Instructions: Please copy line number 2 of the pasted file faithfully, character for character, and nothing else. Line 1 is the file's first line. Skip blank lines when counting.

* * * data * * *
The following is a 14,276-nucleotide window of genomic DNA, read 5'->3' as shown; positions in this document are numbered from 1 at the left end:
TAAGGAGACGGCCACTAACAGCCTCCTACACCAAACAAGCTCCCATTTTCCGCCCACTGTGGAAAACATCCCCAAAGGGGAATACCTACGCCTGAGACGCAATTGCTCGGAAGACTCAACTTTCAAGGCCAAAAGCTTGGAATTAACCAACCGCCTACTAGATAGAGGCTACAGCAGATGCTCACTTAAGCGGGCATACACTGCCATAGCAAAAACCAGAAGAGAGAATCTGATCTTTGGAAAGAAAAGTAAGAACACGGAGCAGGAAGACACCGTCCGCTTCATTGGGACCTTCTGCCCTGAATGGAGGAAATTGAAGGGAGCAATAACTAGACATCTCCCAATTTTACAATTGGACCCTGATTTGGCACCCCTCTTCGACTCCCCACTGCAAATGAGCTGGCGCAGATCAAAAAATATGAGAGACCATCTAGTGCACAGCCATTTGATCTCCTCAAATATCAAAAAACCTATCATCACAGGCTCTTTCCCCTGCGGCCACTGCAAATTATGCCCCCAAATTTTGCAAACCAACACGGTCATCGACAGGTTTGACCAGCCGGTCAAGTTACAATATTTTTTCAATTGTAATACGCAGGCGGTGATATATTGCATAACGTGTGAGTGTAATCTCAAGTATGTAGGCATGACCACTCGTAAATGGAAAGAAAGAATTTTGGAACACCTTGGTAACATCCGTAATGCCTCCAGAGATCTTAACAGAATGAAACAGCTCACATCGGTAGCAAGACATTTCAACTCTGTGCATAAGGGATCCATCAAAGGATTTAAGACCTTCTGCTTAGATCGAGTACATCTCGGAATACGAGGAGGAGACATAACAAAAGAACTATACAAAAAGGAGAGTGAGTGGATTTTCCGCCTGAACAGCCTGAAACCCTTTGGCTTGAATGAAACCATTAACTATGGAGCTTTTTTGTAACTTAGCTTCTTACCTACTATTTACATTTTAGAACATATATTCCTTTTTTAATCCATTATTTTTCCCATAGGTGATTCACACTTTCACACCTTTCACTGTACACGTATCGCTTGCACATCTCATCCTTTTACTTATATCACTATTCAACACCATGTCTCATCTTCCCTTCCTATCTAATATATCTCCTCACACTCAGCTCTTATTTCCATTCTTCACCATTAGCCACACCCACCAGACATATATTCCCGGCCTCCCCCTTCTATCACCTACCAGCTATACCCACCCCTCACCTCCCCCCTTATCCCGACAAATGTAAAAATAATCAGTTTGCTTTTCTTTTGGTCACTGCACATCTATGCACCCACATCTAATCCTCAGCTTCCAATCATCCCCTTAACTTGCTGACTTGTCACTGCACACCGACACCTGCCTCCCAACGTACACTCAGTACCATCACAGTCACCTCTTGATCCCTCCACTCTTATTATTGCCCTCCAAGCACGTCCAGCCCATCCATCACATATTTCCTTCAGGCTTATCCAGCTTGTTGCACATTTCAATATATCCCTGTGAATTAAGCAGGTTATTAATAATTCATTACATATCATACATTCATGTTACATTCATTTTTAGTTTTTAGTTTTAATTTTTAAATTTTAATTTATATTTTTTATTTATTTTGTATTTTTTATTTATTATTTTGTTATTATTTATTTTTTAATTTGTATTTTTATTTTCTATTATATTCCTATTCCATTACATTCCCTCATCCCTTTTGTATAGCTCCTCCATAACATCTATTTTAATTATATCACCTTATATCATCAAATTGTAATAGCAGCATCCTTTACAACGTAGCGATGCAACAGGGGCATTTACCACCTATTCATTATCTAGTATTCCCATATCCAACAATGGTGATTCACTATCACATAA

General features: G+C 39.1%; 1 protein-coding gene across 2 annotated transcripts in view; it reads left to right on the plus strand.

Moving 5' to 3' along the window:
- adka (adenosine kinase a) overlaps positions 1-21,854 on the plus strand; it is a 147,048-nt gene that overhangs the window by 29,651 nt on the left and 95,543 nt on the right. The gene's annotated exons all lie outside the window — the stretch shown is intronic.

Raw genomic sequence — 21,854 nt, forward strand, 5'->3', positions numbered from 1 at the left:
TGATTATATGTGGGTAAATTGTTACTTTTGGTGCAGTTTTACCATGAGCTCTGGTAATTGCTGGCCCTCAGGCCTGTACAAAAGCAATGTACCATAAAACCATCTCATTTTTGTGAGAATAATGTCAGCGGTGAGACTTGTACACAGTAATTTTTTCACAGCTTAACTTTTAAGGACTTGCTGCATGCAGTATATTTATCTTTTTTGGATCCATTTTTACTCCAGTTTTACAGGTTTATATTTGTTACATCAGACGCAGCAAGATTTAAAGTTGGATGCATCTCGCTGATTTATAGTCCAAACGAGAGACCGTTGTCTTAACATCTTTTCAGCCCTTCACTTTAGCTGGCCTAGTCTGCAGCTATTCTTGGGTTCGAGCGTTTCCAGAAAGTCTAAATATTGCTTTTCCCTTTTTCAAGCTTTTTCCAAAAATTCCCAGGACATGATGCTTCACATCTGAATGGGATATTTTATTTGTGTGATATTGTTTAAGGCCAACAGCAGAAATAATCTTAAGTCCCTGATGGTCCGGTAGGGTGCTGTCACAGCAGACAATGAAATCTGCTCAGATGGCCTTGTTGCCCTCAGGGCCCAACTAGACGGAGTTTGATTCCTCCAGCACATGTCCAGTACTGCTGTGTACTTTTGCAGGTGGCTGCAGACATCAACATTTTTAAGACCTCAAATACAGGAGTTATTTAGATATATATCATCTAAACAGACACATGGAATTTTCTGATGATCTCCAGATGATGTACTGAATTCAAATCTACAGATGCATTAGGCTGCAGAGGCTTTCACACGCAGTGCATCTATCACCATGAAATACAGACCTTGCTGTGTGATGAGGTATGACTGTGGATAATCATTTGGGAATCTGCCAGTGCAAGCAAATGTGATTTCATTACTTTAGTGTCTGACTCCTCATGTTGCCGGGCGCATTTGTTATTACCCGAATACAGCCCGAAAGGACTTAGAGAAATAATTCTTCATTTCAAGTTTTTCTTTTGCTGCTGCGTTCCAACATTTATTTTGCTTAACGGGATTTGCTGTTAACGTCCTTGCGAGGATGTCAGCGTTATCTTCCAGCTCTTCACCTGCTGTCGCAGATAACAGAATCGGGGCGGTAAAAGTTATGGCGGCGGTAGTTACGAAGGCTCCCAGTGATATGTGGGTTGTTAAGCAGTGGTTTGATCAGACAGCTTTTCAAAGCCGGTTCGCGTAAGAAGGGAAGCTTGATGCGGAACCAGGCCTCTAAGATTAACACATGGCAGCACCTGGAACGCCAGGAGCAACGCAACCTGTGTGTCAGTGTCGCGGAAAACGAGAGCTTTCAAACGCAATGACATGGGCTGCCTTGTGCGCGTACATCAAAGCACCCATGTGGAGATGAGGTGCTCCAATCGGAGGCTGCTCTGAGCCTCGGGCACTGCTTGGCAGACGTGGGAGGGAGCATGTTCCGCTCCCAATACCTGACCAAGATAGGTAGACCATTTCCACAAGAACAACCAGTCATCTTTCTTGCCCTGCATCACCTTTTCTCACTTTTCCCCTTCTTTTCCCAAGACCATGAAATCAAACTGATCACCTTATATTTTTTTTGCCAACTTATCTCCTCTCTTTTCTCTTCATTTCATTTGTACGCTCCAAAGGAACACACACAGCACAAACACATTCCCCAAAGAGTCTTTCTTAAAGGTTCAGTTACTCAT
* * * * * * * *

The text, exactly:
TAAGGAGACGGCCACTAACAGCCTCCTACACCAAACAAGCTCCCATTTTCCGCCCACTGTGGAAAACATCCCCAAAGGGGAATACCTACGCCTGAGACGCAATTGCTCGGAAGACTCAACTTTCAAGGCCAAAAGCTTGGAATTAACCAACCGCCTACTAGATAGAGGCTACAGCAGATGCTCACTTAAGCGGGCATACACTGCCATAGCAAAAACCAGAAGAGAGAATCTGATCTTTGGAAAGAAAAGTAAGAACACGGAGCAGGAAGACACCGTCCGCTTCATTGGGACCTTCTGCCCTGAATGGAGGAAATTGAAGGGAGCAATAACTAGACATCTCCCAATTTTACAATTGGACCCTGATTTGGCACCCCTCTTCGACTCCCCACTGCAAATGAGCTGGCGCAGATCAAAAAATATGAGAGACCATCTAGTGCACAGCCATTTGATCTCCTCAAATATCAAAAAACCTATCATCACAGGCTCTTTCCCCTGCGGCCACTGCAAATTATGCCCCCAAATTTTGCAAACCAACACGGTCATCGACAGGTTTGACCAGCCGGTCAAGTTACAATATTTTTTCAATTGTAATACGCAGGCGGTGATATATTGCATAACGTGTGAGTGTAATCTCAAGTATGTAGGCATGACCACTCGTAAATGGAAAGAAAGAATTTTGGAACACCTTGGTAACATCCGTAATGCCTCCAGAGATCTTAACAGAATGAAACAGCTCACATCGGTAGCAAGACATTTCAACTCTGTGCATAAGGGATCCATCAAAGGATTTAAGACCTTCTGCTTAGATCGAGTACATCTCGGAATACGAGGAGGAGACATAACAAAAGAACTATACAAAAAGGAGAGTGAGTGGATTTTCCGCCTGAACAGCCTGAAACCCTTTGGCTTGAATGAAACCATTAACTATGGAGCTTTTTTGTAACTTAGCTTCTTACCTACTATTTACATTTTAGAACATATATTCCTTTTTTAATCCATTATTTTTCCCATAGGTGATTCACACTTTCACACCTTTCACTGTACACGTATCGCTTGCACATCTCATCCTTTTACTTATATCACTATTCAACACCATGTCTCATCTTCCCTTCCTATCTAATATATCTCCTCACACTCAGCTCTTATTTCCATTCTTCACCATTAGCCACACCCACCAGACATATATTCCCGGCCTCCCCCTTCTATCACCTACCAGCTATACCCACCCCTCACCTCCCCCCTTATCCCGACAAATGTAAAAATAATCAGTTTGCTTTTCTTTTGGTCACTGCACATCTATGCACCCACATCTAATCCTCAGCTTCCAATCATCCCCTTAACTTGCTGACTTGTCACTGCACACCGACACCTGCCTCCCAACGTACACTCAGTACCATCACAGTCACCTCTTGATCCCTCCACTCTTATTATTGCCCTCCAAGCACGTCCAGCCCATCCATCACATATTTCCTTCAGGCTTATCCAGCTTGTTGCACATTTCAATATATCCCTGTGAATTAAGCAGGTTATTAATAATTCATTACATATCATACATTCATGTTACATTCATTTTTAGTTTTTAGTTTTAATTTTTAAATTTTAATTTATATTTTTTATTTATTTTGTATTTTTTATTTATTATTTTGTTATTATTTATTTTTTAATTTGTATTTTTATTTTCTATTATATTCCTATTCCATTACATTCCCTCATCCCTTTTGTATAGCTCCTCCATAACATCTATTTTAATTATATCACCTTATATCATCAAATTGTAATAGCAGCATCCTTTACAACGTAGCGATGCAACAGGGGCATTTACCACCTATTCATTATCTAGTATTCCCATATCCAACAATGGTGATTCACTATCACATAA